The Barakat Trust is proud to announce that Ms Hamida Alireza, one its founding trustees, received the Rawabi Holding Award from the Saudi-British Society, on Wednesday February 20th, at the Institute of Directors, London.
The Rawabi Holding Awards are made annually to one Saudi and one British citizen for making an outstanding contribution to promoting Saudi-British relations and are generously donated by Mr. Abdulaziz al Turki. Recipients are chosen from a wide range of fields in which they have made a contribution, including education, literature, journalism, sport, women’s affairs, welfare and medicine.
Upon receiving the reward, Ms Alireza noted that the award coincided in many ways with the purpose and mandate of The Barakat Trust.
She wrote: “We both recognise the importance of cross cultural bonds and understanding in a region whose history has been and continues to be, volatile on all fronts, religious, political and geographic. The West in particular has a poor understanding of the region and as a result perceives it quite negatively. So understanding those limitations and eliminating them through education is ever important.
The Barakat Trust was set up for the preservation of, architecture, archeology, art and the material culture of the Muslim world through funding students, academic research, publications, conservation, archiving and digitizing. Projects have included the conservation of buildings, works of art and manuscripts throughout the Islamic world, from Morocco to China. The grantees are students, academics and scholars, artists and builders with a common goal, to preserve and share the incredibly rich legacy of the Islamic world. Projects are chosen on merit and urgency. A lot of the heritage is being destroyed and needs to be preserved before it is gone forever. Barakat has close ties with Oxford University and other major museums and institutions through out the UK in particular, and has contributed financially to scholarships, fellowships and research projects to promote understanding.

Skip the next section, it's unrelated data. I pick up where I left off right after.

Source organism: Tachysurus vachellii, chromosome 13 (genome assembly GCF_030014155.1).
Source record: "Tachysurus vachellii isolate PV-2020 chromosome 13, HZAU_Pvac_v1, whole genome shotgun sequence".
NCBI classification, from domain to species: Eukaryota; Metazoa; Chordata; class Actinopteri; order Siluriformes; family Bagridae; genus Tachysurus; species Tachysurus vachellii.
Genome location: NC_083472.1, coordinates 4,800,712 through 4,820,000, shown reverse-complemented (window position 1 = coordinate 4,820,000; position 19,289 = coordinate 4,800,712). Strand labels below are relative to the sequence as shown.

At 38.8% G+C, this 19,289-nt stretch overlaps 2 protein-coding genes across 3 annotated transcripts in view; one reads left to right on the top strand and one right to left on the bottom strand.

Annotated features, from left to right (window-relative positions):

The Barakat Trust has survived these last 32 years on generous individual and corporate sponsors. We have helped over 500 individuals, scholars and students alike, with grants to complete their projects. All of our grantees have in some way contributed to the preservation and understanding of the cultural heritage of the Islamic world. They have been able to complete their theses, research projects, preservation projects, and archiving projects on the funds received from Barakat. The prize we are receiving will go to help many scholars, preservationists and conservators to continue to contribute to the essence of the prize to further understanding of our region. I would like to accept the prize on behalf of all our sponsors since our inception. Without them and our tireless Academic Advisory Committee, we would not be where we are today. ”
The other recipient of this year’s award was Mr. Mark Evans MBE, an explorer and educationalist, and founder of Connecting Cultures.